Does drinking milk make your body produce more mucus?

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A persistent myth about milk — that drinking it can lead to the production of more gooey mucus in your body’s airways — is completely false, a new review finds. The myth is so persistent that some parents have stopped giving milk to children with chronic respiratory conditions, such as asthma and cystic fibrosis, out of concern that drinking milk might make it harder for their children to breathe.
But the milk-mucus connection is simply a myth, said review author Dr. Ian Balfour-Lynn, a pediatric pulmonologist at Royal Brompton Hospital in London. And when people take this myth as true medical advice, it could have serious consequences: Not giving milk to children can make it challenging for them to get enough calcium, vitamins and calories, Balfour-Lynn said. Children who don’t drink enough milk are also more prone to fractures and shorter stature, studies show.
It’s unclear exactly when the milk myth got started. It’s possible that it came from Moses Maimonides (1135-1204), a philosopher and doctor who wrote that milk causes “a stuffing in the head.” Moreover, traditional Chinese medical texts have linked dairy consumption with “a humidifying effect and thicker phlegm,” Balfour-Lynn wrote in the review, which was published online yesterday (Sept. 6) in the journal Archives of Disease in Childhood.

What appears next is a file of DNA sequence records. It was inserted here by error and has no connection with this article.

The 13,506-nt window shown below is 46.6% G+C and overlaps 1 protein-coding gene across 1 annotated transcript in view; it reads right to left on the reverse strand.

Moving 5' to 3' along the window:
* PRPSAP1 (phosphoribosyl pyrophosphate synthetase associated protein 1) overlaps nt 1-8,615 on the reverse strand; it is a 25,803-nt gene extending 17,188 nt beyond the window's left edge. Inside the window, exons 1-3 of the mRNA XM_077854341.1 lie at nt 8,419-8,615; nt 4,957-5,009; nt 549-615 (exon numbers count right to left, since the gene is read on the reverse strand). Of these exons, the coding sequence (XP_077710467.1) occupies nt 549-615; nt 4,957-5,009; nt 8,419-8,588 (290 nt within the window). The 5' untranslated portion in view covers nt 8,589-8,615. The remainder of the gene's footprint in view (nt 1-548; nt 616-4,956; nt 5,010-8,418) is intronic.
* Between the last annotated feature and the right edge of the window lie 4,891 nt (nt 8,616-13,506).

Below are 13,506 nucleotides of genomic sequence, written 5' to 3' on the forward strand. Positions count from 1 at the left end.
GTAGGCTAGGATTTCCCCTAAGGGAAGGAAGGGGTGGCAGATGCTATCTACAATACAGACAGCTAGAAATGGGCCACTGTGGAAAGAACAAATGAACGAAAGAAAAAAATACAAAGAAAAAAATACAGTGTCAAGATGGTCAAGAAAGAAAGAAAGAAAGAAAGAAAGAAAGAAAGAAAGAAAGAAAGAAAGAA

Even the influential “Dr. Spock’s Baby and Child Care” book, of which more than 50 million copies have been sold since its publication in 1946, repeats this claim. A 2011 edition of the book states that “dairy products may cause more mucus complications and more discomfort with upper respiratory infections,” Balfour-Lynn found while researching the myth.
Given the myth’s reach, it’s no surprise that in a study of 345 randomly selected shoppers in Australia, 51 (46 percent) of the 111 whole-milk drinkers “agreed” that milk causes mucus, according to research published in 2003 in the journal Appetite. However, the type of milk appeared to influence the shoppers’ decision: Just 30 (25 percent) of the 121 reduced-fat-milk drinkers and only 12 (11 percent) of the 113 soy-milk drinkers agreed with this statement, the study found.
The myth may persist because of milk’s unique properties. Milk is an emulsion, meaning it has droplets of one liquid suspended in another liquid. (In milk’s case, fat droplets are suspended in water.) When a person drinks milk, the milk mixes with their saliva.

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